Update of Greece Economic Crisis in 2016
By Staff Writer
Jan 12, 2016 07:08 PM EST
Jan 12, 2016 07:08 PM EST
Greek depression started in 2009 as part of Eurozone crisis. Among five other countries, Greece was the worst case, and the crisis lead to political tumult. The country now faces 2016 with a disagreement with its creditors over pension fund.
Following its failure to repay IMF loan, Greek government negotiated a third bailout program in June 2015 that entailed capital control and economic reform. However, rejection from parliament and rebellion from some politicians in the ruling party disrupted the implementation of bailout program. The government and parliament then initiated the referendum to vote for bailout program.
Majority of Greek citizen rejected the bailout program in July referendum, resulting a turmoil and uncertainty about Greece future in the Eurozone. In August 2015, Prime Minister Alexis Tsipras announced his resignation and declared an election in September to form a new government.
In the September election, Syriza won the election and leader of Syriza, Alexis Tsipras formed a government. The new government launched the delayed bailout package in November. However, entering 2016 some are pessimistic about Greece condition to survive the economic crisis including George Soros.
Soros said blatantly in an interview with Wirtschaftswoche magazine, as quoted by The Greek Reporter, "Greece will never recover as long as it is a member of the Eurozone."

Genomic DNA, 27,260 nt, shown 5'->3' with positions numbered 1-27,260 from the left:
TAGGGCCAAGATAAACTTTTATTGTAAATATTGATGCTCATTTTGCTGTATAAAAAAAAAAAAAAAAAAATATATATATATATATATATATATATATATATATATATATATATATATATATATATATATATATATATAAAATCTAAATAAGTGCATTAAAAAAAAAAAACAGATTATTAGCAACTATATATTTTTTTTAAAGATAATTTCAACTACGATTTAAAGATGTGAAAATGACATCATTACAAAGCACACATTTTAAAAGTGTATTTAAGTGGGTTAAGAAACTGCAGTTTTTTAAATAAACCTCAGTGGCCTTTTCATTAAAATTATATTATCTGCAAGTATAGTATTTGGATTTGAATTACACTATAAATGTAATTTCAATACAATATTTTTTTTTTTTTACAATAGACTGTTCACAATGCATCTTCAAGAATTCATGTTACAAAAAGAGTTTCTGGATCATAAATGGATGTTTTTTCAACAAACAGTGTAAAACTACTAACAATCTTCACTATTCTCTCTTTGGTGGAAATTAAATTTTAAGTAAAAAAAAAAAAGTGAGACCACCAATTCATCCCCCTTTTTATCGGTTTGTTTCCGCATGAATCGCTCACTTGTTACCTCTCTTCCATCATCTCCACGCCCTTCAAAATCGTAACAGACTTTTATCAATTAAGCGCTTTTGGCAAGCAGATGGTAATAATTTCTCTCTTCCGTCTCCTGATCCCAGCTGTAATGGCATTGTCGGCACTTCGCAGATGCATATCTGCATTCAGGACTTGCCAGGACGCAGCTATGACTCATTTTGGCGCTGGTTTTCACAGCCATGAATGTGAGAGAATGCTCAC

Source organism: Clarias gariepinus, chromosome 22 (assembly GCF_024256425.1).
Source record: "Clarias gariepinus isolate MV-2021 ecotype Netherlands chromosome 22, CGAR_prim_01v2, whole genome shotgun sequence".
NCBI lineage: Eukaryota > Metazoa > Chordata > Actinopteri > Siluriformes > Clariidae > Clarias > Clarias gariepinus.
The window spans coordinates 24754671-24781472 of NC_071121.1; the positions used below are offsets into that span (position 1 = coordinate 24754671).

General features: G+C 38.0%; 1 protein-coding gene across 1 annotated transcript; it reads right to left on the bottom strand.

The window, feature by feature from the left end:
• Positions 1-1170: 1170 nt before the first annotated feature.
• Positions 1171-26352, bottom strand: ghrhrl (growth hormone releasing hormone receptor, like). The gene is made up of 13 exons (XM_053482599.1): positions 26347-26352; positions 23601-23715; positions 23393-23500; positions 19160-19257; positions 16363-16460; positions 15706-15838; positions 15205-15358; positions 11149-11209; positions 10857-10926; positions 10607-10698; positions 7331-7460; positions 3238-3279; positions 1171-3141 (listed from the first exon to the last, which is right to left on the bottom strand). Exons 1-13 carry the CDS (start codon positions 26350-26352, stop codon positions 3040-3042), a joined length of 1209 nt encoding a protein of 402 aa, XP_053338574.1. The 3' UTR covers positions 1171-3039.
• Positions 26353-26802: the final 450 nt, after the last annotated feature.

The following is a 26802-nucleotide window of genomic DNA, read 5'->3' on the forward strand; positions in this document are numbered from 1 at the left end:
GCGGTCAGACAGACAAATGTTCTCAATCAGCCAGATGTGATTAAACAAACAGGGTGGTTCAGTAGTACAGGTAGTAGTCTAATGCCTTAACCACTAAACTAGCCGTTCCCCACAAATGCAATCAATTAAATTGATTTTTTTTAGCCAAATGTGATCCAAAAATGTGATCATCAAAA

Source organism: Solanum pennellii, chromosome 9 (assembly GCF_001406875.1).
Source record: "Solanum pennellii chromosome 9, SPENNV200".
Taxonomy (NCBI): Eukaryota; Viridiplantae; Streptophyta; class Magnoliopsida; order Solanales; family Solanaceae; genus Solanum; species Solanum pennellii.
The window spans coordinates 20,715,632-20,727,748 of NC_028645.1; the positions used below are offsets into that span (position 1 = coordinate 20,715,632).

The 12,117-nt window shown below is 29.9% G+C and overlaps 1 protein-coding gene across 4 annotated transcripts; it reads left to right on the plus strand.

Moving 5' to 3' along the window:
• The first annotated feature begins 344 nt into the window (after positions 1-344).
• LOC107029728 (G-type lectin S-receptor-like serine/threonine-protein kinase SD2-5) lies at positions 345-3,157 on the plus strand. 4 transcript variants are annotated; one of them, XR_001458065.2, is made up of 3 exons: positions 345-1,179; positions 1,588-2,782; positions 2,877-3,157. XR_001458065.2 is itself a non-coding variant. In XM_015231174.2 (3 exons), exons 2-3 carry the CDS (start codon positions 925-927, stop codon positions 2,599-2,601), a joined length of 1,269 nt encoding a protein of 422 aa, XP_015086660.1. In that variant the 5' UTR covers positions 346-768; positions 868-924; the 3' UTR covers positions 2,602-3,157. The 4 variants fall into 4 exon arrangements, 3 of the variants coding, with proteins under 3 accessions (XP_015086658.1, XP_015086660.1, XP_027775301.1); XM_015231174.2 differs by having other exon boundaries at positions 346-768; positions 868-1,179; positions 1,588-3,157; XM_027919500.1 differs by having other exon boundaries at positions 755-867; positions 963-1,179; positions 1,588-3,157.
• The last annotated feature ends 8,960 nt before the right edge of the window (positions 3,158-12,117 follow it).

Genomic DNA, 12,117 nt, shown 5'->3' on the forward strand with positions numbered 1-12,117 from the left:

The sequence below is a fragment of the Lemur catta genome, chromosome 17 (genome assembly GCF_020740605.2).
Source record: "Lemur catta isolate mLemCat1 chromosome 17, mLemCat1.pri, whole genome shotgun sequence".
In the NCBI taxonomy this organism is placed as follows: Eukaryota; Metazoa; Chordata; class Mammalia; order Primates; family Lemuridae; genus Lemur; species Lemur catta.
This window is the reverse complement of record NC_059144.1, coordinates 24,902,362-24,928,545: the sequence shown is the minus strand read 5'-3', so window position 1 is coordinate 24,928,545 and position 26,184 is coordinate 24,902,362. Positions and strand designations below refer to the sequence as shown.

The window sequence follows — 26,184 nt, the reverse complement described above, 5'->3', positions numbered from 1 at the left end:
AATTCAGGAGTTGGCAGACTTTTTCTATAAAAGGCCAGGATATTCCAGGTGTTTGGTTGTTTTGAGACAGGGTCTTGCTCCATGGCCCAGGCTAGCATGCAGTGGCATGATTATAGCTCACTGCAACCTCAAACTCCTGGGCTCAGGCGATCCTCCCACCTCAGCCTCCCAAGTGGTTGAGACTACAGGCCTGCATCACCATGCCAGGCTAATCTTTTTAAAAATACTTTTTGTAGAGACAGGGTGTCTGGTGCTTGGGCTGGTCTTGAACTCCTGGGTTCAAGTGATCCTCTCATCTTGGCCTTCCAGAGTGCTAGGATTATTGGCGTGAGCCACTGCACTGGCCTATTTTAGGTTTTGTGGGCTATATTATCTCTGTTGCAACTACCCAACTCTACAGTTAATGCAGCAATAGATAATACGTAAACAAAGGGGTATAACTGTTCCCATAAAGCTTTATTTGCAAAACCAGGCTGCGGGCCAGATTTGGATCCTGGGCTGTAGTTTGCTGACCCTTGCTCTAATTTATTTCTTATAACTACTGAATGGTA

"When the Greek crisis broke out for good in 2009, the EU, under the leadership of Germany, gave a helping hand, but Greece had to pay a high price," said Soros, the famous investor. "The country was asked to pay excessively high interest rates making it impossible to serve the Greek debt. Unfortunately, the Germans repeated the mistake during the last negotiations. Again, they imposed conditions that brought [Greece] closer to bankruptcy. Greece will never be able to repay its debt."
However, France, one of the European creditors on Sunday convinced that Greece is able to tackle the debt issue quickly. After a meeting with his Greek counterpart, Reuters reported French Finance Minister Michel Sapin told reporters, "I was convinced ... that the Greek government is determined to respect its commitments on all of the subjects."
Last week, Greece was in disagreement with its creditors over a government pension fund. The Telegraph reported that Greece would not slash expenditure on pension fund as part of a reform plan submitted to international lender. The government pension fund was one issue that become main concern for lenders for Greek economic sustainability.
Greece will have to cut the pension fund as one of the condition to achiee its economic reform. However, protest from pensioners become the burden for government under Alexis Tsipras to implement the measures.
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